ST. LOUIS — Giddy Potts had never played organized basketball, but his natural scoring ability was a reason for excitement.After moving from Decatur to Athens, Alabama, in the seventh grade, Potts’ reputation grew with every made jumper on the pickup courts. But when he tried out for the Athens (Alabama) High School basketball team, varsity head coach Stace Tedford put him on the freshman squad. The small town — with one public high school and an obsession with its basketball team — was outraged, with some suggesting he be fired. Tedford said Potts’ mother, Tina, “hated” him. Potts had very similar feelings.But Tedford didn’t give in and laid out two conditions for Potts to make varsity: He had to learn how to defend, and he had to stay out of trouble.“He had to buy in, and he did. He was mad that whole freshman year, we kind of went back and forth and he finally bought in on defense,” Tedford said on Saturday. “Then he changed, he finally changed, and by the time he was a senior he was instilling that work ethic in our younger guys.”For Potts — whose given name is Nathanial but is called Giddy because his mom was laughing while giving birth to him — that wasn’t the first obstacle, or the last. He’s the leading scorer (15.1 points per game) on 15th-seeded Middle Tennessee State (25-9, 13-5 Conference USA), which upset Michigan State on Friday and will face 10th-seeded Syracuse (20-13, 9-9 Atlantic Coast) at 6:10 p.m. in the Scottrade Center on Sunday. He’s also the country’s best 3-point shooter at 50.3 percent as a sophomore, and his road to this Tournament makes him both captivating and composed for the next step of the Blue Raiders’ Cinderella run.AdvertisementThis is placeholder textPotts’ father left his family when he was a child, leaving Potts as the man of a single-parent home. He then had to work on and off the court to play for Tedford, score 32 points during his senior season to even get Middle Tennessee State’s attention, and then had to lose a lot of weight when he got on campus. This season alone, he missed four games due to academic issues and three more with a concussion right before the postseason.Only eight 15 seeds have ever advanced past the Round of 64. Only one, Florida Golf Coast in 2013, had advanced to the Sweet 16. History isn’t predicting MTSU and Potts to beat the Orange, but Potts is used to betting on himself.“I remember my high school told me that an Auburn coach said that Auburn wasn’t recruiting me because I was too short,” said Potts, who’s 6-foot-2 and a husky 220 pounds for his height. “That really put a chip on my shoulder coming out of high school and I just went to work after that, and now I’m in this spot.”MORE COVERAGE:What Syracuse players and coaches had to say about facing Middle Tennessee StateInteractive graphics breaking down Syracuse and MTSUIn the NCAA Tournament, you never know what will happen next When Potts started at Athens High School, he was approached in the hallway by a senior trying to pick a fight. Instead of freezing up, like a lot of freshmen would, Potts chased the senior down the hallway and remembers saying, “I’m going to beat your ass.” The altercation got him suspended from school and labeled as a talented basketball player who needed to grow up.While he was suspended, Tedford visited Potts at home and posed a very simple question.“Do you really want to play basketball?” Potts remembered Tedford asking him, and he also remembers nodding yes.“If you want to play basketball you can’t be doing things like that,” Tedford said, and that was when Potts the ninth grade scorer started slowly becoming an unlikely star at the center of an unlikely Tournament run.On the freshman team he doggedly defended the ball, trying to prove he could stop guards on the varsity level. When he wasn’t playing in games, he was honing his jump shot at a local Boys and Girls Club. He estimates that he was taking 1,000 shots a day — before school, during school, sometimes late into the night.Athens became a state title contender with him as its leader, and his high school career boiled into one game: Athens versus Wenonah in the Sweet 16 of the 5-A Alabama state tournament. Wenonah had won three straight state championship and its best player, Justin Coleman, had signed to play at Alabama. Athens had Potts, who had only been offered by a few small schools, and a lot people telling them they had no chance.Potts scored 32 points in a 76-72 Athens win. Middle Tennessee State started calling. One week later he committed on the phone while his mother cried next to him. Tedford says that that game changed Potts’ entire life.“I was getting text messages all day Friday after they beat Michigan State saying, ‘Coach, this is just like Giddy’s senior year against Wenonah,” Tedford said. “The belief factor of that kid back here in North Alabama is out of this world, everybody believes in him.”On Friday, Tedford gathered the current Athens team in the high school’s gym to watch Potts and MTSU take on the Spartans. Athens also ended the school day an hour and a half early, and many of its 900 or so students came to the viewing party. They pulled down a projector screen, set up chairs and hoped that the local project could jump over one more hurdle. Make his open jumpers and play good defense. Shock the nation like they knew he could.After Giddy made a mid-range jumper to put the Blue Raiders up five with a minute left in the game, the gym exploded in applause. But Tedford was even happier with a play that came 37 seconds later, when Potts rotated on defense and blocked a Brynn Forbes 3-point attempt. The gym didn’t get as loud for that, but Tedford smiled from his chair and thought about how far Potts had come.Giddy doing more than just scoring. Giddy defending the perimeter. Giddy buying in.“I just thought, ‘There you go, he’s playing defense,’” Tedford said. “And that’s how they beat Michigan State. That’s how he got to where he is, even if the shooting is what people see first.”Now he’s Syracuse’s problem, a capable 2-3 zone buster who can open up the inside for his teammates. It’s fitting that a team that no one saw coming is being led by a player that no one, outside of blue-collar Athens, Alabama, gave much attention to at first. And if Middle Tennessee State has any chance of playing past Sunday and building on the history it’s already made, Potts will need to defy the odds one more time.“And he’s as good a shooter as I’ve seen,” SU head coach Jim Boeheim said on Saturday. “… You really think it’s a mistake if he misses. Something happened. Because even the tough shots he takes almost go in.” Comments Published on March 19, 2016 at 7:11 pm Contact Jesse: [email protected] | @dougherty_jesse Related Stories What Syracuse basketball players and coaches had to say about facing Middle Tennessee StateSyracuse basketball opponent preview: Visual breakdown of Middle Tennessee StateLIVE BLOG: Follow along during Syracuse and Middle Tennessee State’s Round of 32 media dayBeat writers predict 10th-seeded Syracuse to cruise past 15th-seeded Middle Tennessee StateNCAA Tournament notebook: You never know what’s coming next Facebook Twitter Google+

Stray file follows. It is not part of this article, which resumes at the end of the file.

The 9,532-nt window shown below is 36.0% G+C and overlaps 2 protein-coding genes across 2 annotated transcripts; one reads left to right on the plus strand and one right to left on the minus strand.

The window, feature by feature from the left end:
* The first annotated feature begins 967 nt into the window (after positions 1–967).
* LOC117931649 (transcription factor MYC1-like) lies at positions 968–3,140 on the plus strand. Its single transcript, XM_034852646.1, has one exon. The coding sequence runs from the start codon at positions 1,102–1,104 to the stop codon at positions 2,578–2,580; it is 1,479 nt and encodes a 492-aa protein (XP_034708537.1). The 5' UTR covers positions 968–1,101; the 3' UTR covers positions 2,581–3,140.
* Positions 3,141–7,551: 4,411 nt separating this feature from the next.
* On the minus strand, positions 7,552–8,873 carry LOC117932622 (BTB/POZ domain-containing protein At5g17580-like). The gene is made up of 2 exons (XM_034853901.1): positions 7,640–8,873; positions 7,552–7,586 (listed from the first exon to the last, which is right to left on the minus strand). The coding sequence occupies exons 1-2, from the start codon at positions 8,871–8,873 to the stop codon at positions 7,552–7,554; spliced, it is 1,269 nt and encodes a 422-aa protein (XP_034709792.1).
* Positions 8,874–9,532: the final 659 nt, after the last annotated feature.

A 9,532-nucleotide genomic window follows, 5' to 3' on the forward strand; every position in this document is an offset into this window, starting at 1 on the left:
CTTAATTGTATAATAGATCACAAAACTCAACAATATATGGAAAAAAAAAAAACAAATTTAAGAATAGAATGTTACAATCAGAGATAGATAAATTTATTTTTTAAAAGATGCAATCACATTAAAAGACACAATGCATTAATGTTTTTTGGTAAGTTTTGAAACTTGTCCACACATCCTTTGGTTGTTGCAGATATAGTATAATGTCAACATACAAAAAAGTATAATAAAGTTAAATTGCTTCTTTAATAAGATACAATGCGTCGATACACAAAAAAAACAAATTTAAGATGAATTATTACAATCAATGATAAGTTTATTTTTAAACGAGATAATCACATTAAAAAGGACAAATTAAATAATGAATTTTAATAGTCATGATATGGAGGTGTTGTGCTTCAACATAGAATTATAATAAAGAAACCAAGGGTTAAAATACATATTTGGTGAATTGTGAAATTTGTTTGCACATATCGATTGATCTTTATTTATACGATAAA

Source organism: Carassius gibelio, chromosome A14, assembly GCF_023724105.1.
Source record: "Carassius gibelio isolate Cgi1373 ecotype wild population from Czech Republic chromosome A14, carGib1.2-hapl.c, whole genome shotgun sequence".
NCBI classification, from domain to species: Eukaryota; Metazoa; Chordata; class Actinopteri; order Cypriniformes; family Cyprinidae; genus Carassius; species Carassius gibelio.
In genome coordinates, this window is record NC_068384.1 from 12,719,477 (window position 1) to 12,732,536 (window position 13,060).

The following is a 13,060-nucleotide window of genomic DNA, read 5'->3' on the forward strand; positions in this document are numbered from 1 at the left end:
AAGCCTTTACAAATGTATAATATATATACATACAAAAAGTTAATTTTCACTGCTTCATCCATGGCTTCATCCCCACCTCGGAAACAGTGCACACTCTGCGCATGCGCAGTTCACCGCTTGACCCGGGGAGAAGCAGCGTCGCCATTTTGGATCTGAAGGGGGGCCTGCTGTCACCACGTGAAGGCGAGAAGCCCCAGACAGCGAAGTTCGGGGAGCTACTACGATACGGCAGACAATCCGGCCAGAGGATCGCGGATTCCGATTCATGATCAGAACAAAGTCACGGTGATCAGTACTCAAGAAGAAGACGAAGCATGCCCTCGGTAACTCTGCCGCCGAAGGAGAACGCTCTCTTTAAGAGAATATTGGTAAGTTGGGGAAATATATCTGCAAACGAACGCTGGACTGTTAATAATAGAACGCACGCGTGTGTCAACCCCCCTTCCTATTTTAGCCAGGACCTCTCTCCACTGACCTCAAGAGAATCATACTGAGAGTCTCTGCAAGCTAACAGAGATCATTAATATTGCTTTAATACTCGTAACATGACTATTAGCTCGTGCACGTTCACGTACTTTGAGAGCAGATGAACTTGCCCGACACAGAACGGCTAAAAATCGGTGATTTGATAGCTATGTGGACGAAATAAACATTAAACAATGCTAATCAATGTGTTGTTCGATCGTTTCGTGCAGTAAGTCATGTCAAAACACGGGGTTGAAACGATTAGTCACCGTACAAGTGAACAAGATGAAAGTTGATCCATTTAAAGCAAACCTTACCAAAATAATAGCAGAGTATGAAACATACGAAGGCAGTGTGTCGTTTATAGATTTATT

To the North Tipp Under 21 B Hurling Final in Templederry- after a very close fought encounter Newport Gaels overcome Borrisoleigh by 2-11 to 2-10 in Templederry.While in the County Junior B Football Final – Gortnahoe Glengoole overcame EireOgAnnacarty/Donohil on a score line of 1- 9 to 1-3In the South Minor B Hurling Semi Final Ballingarry overcame Mullinahone 1-16 to 1-7 Cloneen. In the other semi at Davin Park it ended Grangemockler/Ballyneale 2-10 Kilsheelan-Kilcash 2-12